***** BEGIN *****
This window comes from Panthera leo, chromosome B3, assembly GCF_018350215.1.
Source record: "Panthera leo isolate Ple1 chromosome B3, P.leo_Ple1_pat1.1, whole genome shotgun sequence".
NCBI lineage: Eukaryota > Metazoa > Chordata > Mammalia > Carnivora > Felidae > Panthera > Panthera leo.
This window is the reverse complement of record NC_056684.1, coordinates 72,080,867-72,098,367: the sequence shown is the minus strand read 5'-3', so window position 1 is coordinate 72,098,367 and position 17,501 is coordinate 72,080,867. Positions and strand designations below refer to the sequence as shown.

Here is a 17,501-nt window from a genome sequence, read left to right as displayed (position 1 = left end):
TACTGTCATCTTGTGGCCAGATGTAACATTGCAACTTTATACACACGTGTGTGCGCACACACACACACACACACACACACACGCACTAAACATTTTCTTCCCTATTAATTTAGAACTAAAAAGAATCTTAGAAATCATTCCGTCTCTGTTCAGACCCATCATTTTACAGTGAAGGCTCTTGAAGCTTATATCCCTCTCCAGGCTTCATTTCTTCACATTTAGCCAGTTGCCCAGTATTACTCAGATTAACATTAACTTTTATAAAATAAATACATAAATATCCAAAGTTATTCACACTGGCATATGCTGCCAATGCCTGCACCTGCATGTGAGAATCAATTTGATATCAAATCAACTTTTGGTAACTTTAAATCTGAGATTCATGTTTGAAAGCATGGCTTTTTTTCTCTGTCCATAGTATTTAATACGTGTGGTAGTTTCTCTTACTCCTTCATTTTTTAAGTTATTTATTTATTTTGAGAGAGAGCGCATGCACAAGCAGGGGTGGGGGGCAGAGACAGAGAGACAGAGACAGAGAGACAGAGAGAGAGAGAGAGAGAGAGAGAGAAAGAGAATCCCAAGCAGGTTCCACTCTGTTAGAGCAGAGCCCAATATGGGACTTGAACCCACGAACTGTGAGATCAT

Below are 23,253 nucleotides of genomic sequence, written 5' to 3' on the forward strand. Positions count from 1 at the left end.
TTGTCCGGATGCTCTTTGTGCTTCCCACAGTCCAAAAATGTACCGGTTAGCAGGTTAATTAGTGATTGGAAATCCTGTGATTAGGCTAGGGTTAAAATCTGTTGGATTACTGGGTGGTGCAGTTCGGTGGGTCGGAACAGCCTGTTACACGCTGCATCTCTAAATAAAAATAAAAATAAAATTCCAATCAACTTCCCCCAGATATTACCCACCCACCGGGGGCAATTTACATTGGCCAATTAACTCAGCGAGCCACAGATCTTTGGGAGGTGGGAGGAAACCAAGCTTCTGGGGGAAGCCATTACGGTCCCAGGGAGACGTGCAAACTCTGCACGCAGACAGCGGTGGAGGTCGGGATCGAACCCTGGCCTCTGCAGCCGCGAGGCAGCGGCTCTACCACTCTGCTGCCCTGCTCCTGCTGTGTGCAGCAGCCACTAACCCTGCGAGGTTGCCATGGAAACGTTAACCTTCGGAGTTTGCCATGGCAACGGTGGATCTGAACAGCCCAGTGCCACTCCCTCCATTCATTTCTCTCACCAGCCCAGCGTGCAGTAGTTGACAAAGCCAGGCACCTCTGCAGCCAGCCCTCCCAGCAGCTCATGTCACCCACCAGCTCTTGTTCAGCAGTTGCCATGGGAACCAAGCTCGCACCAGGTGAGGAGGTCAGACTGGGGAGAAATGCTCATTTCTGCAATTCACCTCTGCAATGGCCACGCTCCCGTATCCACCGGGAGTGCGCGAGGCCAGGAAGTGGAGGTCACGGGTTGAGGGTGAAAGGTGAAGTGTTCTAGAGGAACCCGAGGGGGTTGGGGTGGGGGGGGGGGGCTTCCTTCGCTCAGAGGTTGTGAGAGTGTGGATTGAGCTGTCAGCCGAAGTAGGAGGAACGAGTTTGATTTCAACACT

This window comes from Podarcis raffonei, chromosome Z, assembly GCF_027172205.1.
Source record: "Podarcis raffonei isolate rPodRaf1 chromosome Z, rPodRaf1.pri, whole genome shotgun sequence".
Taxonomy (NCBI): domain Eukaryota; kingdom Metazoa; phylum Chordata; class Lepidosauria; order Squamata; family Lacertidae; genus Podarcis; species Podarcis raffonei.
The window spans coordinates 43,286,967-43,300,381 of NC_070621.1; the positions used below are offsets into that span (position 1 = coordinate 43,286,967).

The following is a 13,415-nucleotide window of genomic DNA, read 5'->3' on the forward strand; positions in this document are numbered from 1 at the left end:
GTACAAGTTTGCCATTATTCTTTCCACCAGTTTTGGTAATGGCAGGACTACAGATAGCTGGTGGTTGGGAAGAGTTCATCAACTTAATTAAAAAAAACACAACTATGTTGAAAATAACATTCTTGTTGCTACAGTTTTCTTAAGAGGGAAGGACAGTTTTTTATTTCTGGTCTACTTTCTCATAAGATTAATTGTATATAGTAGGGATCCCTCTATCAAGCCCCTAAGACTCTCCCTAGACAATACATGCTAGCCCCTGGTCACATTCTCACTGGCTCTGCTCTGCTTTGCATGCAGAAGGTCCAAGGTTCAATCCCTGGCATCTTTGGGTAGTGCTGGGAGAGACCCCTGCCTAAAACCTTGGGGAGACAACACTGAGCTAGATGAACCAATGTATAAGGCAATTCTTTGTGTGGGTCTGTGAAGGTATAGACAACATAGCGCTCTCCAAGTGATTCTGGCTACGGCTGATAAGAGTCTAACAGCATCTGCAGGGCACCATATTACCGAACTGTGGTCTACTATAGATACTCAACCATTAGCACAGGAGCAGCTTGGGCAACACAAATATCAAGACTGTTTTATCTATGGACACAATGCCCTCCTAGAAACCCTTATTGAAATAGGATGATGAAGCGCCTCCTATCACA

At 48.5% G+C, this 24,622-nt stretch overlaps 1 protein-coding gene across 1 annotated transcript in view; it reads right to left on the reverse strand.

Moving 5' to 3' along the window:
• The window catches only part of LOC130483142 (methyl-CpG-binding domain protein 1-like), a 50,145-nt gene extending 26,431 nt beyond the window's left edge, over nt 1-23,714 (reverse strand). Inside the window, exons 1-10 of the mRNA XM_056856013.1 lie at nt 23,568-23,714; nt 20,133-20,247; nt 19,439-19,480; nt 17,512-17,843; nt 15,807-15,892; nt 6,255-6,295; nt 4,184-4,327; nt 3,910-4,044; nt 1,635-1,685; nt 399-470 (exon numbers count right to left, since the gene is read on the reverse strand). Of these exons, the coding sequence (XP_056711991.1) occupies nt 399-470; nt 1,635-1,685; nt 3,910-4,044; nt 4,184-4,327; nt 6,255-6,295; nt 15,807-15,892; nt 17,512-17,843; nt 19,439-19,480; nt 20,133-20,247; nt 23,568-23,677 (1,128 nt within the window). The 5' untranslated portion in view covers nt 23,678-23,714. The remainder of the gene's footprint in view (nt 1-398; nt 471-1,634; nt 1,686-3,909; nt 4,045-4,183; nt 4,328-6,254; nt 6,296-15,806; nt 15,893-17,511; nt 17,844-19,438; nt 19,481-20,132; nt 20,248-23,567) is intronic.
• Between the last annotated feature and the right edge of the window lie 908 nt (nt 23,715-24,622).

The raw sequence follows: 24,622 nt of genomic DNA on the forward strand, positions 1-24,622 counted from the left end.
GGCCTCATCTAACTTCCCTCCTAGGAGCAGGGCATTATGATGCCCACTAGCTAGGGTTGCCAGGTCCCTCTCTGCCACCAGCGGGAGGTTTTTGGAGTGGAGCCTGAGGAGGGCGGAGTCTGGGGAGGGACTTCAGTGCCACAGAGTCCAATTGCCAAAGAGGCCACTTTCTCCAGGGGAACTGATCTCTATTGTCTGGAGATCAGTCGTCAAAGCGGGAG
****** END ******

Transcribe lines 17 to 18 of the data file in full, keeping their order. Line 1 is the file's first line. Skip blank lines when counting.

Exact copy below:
• The window catches only part of LOC130483142 (methyl-CpG-binding domain protein 1-like), a 50,145-nt gene extending 26,431 nt beyond the window's left edge, over nt 1-23,714 (reverse strand). Inside the window, exons 1-10 of the mRNA XM_056856013.1 lie at nt 23,568-23,714; nt 20,133-20,247; nt 19,439-19,480; nt 17,512-17,843; nt 15,807-15,892; nt 6,255-6,295; nt 4,184-4,327; nt 3,910-4,044; nt 1,635-1,685; nt 399-470 (exon numbers count right to left, since the gene is read on the reverse strand). Of these exons, the coding sequence (XP_056711991.1) occupies nt 399-470; nt 1,635-1,685; nt 3,910-4,044; nt 4,184-4,327; nt 6,255-6,295; nt 15,807-15,892; nt 17,512-17,843; nt 19,439-19,480; nt 20,133-20,247; nt 23,568-23,677 (1,128 nt within the window). The 5' untranslated portion in view covers nt 23,678-23,714. The remainder of the gene's footprint in view (nt 1-398; nt 471-1,634; nt 1,686-3,909; nt 4,045-4,183; nt 4,328-6,254; nt 6,296-15,806; nt 15,893-17,511; nt 17,844-19,438; nt 19,481-20,132; nt 20,248-23,567) is intronic.
• Between the last annotated feature and the right edge of the window lie 908 nt (nt 23,715-24,622).